Wednesday, 4 March 2009

Tired of Holding Your Breath? Maybe It's Time to Whistle While We Work

Happy days are here again
The skies above are clear again
So let's sing a song of cheer again
Happy days are here again

Copyright 1929 by Milton Ager (music) and Jack Yellen (lyrics)

Today is the day that things are going to look up. I’ve decided that. The rest of you may or may not agree with me, but I am getting tired of holding my breath. The Bank of Canada dropped its overnight lending rate to .5 per cent yesterday, an historic low. The move didn’t stop economic uncertainty and nervous markets, but, heck, let’s take it as sign that things will eventually improve.

The only questions are when? and in what form?

The song “Happy Days” was written in 1929 and we all know how long recovery took back then. Yet I think we should draw lessons from Naomi Klein and the mayor of Tampa, Pam Iorio. The former’s book The Shock Doctrine argued that we must guard against ideologues and monsters of corporate greed who would use disaster to make money and societal changes. Her message may be getting through: as Rahm Emmanuel says “a crisis is a terrible thing to waste” and the Obama government seems ready to use this one to do away with several decades of movement conservative doctrine.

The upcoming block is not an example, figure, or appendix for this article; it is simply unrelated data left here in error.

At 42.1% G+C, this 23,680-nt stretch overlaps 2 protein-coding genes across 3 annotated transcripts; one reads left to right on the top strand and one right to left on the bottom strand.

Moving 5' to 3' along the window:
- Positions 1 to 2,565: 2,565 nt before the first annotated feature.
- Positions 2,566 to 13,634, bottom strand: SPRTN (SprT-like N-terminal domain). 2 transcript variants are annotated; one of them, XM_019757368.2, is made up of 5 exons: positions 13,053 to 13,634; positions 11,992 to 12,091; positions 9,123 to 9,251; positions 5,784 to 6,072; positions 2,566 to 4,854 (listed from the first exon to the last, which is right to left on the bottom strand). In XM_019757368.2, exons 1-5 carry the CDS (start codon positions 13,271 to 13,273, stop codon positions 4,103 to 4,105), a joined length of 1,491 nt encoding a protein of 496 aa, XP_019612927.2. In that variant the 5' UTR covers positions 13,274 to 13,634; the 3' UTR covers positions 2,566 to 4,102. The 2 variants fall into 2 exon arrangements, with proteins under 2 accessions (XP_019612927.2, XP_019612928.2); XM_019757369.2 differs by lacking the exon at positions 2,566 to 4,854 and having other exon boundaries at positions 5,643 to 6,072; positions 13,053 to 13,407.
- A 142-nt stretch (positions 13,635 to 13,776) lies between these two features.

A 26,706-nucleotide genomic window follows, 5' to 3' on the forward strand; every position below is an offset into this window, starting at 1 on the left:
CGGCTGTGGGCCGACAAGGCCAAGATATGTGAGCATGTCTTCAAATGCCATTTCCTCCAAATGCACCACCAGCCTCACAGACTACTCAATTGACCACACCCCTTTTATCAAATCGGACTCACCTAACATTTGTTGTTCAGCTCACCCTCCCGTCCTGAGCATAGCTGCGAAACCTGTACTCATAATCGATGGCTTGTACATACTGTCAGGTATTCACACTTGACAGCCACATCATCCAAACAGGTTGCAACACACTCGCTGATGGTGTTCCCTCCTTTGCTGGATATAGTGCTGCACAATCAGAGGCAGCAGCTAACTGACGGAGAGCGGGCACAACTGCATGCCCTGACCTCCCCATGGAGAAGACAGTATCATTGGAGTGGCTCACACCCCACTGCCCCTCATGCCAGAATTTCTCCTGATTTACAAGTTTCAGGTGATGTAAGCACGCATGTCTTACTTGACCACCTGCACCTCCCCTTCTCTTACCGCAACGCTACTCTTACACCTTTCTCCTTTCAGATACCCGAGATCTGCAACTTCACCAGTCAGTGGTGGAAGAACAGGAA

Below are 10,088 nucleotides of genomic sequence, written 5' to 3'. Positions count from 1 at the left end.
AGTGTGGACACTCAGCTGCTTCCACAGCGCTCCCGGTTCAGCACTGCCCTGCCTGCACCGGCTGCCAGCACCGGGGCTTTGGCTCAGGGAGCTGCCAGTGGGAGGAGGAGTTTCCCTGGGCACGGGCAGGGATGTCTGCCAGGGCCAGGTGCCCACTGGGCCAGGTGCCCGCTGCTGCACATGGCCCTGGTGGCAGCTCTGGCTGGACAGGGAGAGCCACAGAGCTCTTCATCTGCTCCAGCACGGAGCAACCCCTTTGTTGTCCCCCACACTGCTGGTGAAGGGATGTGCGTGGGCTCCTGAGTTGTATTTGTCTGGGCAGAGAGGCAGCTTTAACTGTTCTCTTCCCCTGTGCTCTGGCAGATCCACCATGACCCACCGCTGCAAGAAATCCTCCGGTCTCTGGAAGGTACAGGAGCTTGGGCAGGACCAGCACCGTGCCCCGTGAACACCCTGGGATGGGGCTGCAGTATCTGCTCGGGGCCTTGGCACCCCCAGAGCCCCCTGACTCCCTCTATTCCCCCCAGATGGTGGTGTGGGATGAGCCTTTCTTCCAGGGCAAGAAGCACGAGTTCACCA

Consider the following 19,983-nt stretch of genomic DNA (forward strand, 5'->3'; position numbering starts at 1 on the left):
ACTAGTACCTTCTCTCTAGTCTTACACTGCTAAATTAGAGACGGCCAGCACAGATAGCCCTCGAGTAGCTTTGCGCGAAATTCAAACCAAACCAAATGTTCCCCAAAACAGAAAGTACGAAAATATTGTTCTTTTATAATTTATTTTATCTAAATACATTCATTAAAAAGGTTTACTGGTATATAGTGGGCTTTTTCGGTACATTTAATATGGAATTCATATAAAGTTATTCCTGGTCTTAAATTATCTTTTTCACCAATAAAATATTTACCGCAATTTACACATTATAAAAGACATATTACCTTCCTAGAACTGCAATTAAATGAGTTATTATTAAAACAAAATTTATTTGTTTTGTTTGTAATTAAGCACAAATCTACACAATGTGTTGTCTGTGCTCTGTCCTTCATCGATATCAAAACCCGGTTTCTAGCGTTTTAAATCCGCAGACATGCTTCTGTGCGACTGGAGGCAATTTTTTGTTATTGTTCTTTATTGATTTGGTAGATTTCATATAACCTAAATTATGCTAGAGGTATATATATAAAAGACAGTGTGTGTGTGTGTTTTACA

Pam Iorio told The New Yorker that the Tampa region should use the opportunity that federal anti-recession money offers to build a light rail system. Not only would such a project provide jobs it would help move away from automobile-centered development. It looks like the project is still a long way from realization—a referendum will probably be held next year--but that’s the kind of thinking we need.

Don’t get me wrong. Undoing the mess we’re in s going to take a lot of work and some fundamental changes in attitudes toward government. But not much is going to be done if we adopt a defeatist attitude. Singing (or whistling, as the Seven Dwarfs did in the Disney film) while we work may raise our spirits enough to get task done.

Note, by the way, the year that Snow White came out: 1937, just as North American governments began to follow what would later be called Keynesian economic policy.

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